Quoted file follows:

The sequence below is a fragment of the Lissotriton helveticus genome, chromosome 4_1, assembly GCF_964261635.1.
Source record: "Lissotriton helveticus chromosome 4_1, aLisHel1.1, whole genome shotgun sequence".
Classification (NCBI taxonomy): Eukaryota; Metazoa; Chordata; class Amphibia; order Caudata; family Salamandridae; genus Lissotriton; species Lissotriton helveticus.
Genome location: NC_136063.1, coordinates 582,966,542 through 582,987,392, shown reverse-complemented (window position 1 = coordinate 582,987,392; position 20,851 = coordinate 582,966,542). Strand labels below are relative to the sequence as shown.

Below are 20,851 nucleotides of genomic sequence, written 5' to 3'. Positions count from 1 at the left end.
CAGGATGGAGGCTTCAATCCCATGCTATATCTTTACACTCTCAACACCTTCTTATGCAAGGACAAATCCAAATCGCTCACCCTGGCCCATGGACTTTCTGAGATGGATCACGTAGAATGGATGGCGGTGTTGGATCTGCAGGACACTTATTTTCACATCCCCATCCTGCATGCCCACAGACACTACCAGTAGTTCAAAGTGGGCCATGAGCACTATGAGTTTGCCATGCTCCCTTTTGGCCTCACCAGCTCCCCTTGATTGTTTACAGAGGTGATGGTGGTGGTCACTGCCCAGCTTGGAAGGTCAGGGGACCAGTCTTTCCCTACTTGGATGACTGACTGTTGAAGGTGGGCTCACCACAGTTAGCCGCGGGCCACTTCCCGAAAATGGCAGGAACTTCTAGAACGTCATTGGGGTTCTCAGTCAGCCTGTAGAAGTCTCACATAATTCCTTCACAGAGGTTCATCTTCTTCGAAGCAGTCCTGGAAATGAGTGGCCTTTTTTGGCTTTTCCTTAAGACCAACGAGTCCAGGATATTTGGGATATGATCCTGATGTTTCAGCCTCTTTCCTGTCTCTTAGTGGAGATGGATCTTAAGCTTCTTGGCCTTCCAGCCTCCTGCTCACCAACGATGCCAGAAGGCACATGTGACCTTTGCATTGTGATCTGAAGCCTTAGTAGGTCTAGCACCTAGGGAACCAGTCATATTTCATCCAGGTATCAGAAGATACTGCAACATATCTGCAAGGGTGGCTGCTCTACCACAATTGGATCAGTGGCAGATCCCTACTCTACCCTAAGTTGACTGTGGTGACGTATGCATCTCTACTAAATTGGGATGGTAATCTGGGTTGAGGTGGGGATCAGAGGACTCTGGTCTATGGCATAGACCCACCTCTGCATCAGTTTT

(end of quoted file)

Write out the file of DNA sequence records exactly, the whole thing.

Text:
The sequence below is a fragment of the Lissotriton helveticus genome, chromosome 4_1, assembly GCF_964261635.1.
Source record: "Lissotriton helveticus chromosome 4_1, aLisHel1.1, whole genome shotgun sequence".
Classification (NCBI taxonomy): Eukaryota; Metazoa; Chordata; class Amphibia; order Caudata; family Salamandridae; genus Lissotriton; species Lissotriton helveticus.
Genome location: NC_136063.1, coordinates 582,966,542 through 582,987,392, shown reverse-complemented (window position 1 = coordinate 582,987,392; position 20,851 = coordinate 582,966,542). Strand labels below are relative to the sequence as shown.

Below are 20,851 nucleotides of genomic sequence, written 5' to 3'. Positions count from 1 at the left end.
CAGGATGGAGGCTTCAATCCCATGCTATATCTTTACACTCTCAACACCTTCTTATGCAAGGACAAATCCAAATCGCTCACCCTGGCCCATGGACTTTCTGAGATGGATCACGTAGAATGGATGGCGGTGTTGGATCTGCAGGACACTTATTTTCACATCCCCATCCTGCATGCCCACAGACACTACCAGTAGTTCAAAGTGGGCCATGAGCACTATGAGTTTGCCATGCTCCCTTTTGGCCTCACCAGCTCCCCTTGATTGTTTACAGAGGTGATGGTGGTGGTCACTGCCCAGCTTGGAAGGTCAGGGGACCAGTCTTTCCCTACTTGGATGACTGACTGTTGAAGGTGGGCTCACCACAGTTAGCCGCGGGCCACTTCCCGAAAATGGCAGGAACTTCTAGAACGTCATTGGGGTTCTCAGTCAGCCTGTAGAAGTCTCACATAATTCCTTCACAGAGGTTCATCTTCTTCGAAGCAGTCCTGGAAATGAGTGGCCTTTTTTGGCTTTTCCTTAAGACCAACGAGTCCAGGATATTTGGGATATGATCCTGATGTTTCAGCCTCTTTCCTGTCTCTTAGTGGAGATGGATCTTAAGCTTCTTGGCCTTCCAGCCTCCTGCTCACCAACGATGCCAGAAGGCACATGTGACCTTTGCATTGTGATCTGAAGCCTTAGTAGGTCTAGCACCTAGGGAACCAGTCATATTTCATCCAGGTATCAGAAGATACTGCAACATATCTGCAAGGGTGGCTGCTCTACCACAATTGGATCAGTGGCAGATCCCTACTCTACCCTAAGTTGACTGTGGTGACGTATGCATCTCTACTAAATTGGGATGGTAATCTGGGTTGAGGTGGGGATCAGAGGACTCTGGTCTATGGCATAGACCCACCTCTGCATCAGTTTT